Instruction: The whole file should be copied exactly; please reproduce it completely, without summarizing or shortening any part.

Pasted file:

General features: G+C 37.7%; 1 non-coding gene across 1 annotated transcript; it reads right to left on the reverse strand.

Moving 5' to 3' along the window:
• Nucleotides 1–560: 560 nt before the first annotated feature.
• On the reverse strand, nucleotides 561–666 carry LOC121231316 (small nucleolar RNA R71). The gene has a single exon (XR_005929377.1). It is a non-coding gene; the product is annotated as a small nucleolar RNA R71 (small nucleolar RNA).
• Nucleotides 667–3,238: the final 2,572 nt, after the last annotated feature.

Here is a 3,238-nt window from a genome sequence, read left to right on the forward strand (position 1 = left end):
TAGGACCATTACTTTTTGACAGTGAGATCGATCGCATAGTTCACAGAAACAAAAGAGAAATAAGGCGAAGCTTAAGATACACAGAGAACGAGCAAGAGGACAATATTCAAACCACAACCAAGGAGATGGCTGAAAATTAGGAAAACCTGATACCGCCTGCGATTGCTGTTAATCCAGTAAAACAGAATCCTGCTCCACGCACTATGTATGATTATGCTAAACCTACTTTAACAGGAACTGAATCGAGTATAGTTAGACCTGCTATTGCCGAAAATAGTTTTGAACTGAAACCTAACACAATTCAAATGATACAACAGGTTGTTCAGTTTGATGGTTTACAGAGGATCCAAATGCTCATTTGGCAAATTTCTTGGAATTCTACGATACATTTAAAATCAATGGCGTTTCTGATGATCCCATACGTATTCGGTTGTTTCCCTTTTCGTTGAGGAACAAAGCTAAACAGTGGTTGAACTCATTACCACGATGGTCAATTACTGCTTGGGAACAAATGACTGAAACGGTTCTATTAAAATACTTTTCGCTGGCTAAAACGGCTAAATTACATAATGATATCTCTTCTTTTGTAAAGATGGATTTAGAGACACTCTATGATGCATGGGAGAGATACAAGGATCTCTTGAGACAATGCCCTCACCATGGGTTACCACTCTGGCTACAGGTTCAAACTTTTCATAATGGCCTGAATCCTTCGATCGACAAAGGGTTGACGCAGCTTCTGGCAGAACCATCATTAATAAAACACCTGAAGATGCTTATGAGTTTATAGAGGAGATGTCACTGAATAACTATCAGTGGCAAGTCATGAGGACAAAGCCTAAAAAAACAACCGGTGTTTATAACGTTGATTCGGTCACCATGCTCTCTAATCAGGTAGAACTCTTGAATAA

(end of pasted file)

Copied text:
General features: G+C 37.7%; 1 non-coding gene across 1 annotated transcript; it reads right to left on the reverse strand.

Moving 5' to 3' along the window:
• Nucleotides 1–560: 560 nt before the first annotated feature.
• On the reverse strand, nucleotides 561–666 carry LOC121231316 (small nucleolar RNA R71). The gene has a single exon (XR_005929377.1). It is a non-coding gene; the product is annotated as a small nucleolar RNA R71 (small nucleolar RNA).
• Nucleotides 667–3,238: the final 2,572 nt, after the last annotated feature.

Here is a 3,238-nt window from a genome sequence, read left to right on the forward strand (position 1 = left end):
TAGGACCATTACTTTTTGACAGTGAGATCGATCGCATAGTTCACAGAAACAAAAGAGAAATAAGGCGAAGCTTAAGATACACAGAGAACGAGCAAGAGGACAATATTCAAACCACAACCAAGGAGATGGCTGAAAATTAGGAAAACCTGATACCGCCTGCGATTGCTGTTAATCCAGTAAAACAGAATCCTGCTCCACGCACTATGTATGATTATGCTAAACCTACTTTAACAGGAACTGAATCGAGTATAGTTAGACCTGCTATTGCCGAAAATAGTTTTGAACTGAAACCTAACACAATTCAAATGATACAACAGGTTGTTCAGTTTGATGGTTTACAGAGGATCCAAATGCTCATTTGGCAAATTTCTTGGAATTCTACGATACATTTAAAATCAATGGCGTTTCTGATGATCCCATACGTATTCGGTTGTTTCCCTTTTCGTTGAGGAACAAAGCTAAACAGTGGTTGAACTCATTACCACGATGGTCAATTACTGCTTGGGAACAAATGACTGAAACGGTTCTATTAAAATACTTTTCGCTGGCTAAAACGGCTAAATTACATAATGATATCTCTTCTTTTGTAAAGATGGATTTAGAGACACTCTATGATGCATGGGAGAGATACAAGGATCTCTTGAGACAATGCCCTCACCATGGGTTACCACTCTGGCTACAGGTTCAAACTTTTCATAATGGCCTGAATCCTTCGATCGACAAAGGGTTGACGCAGCTTCTGGCAGAACCATCATTAATAAAACACCTGAAGATGCTTATGAGTTTATAGAGGAGATGTCACTGAATAACTATCAGTGGCAAGTCATGAGGACAAAGCCTAAAAAAACAACCGGTGTTTATAACGTTGATTCGGTCACCATGCTCTCTAATCAGGTAGAACTCTTGAATAA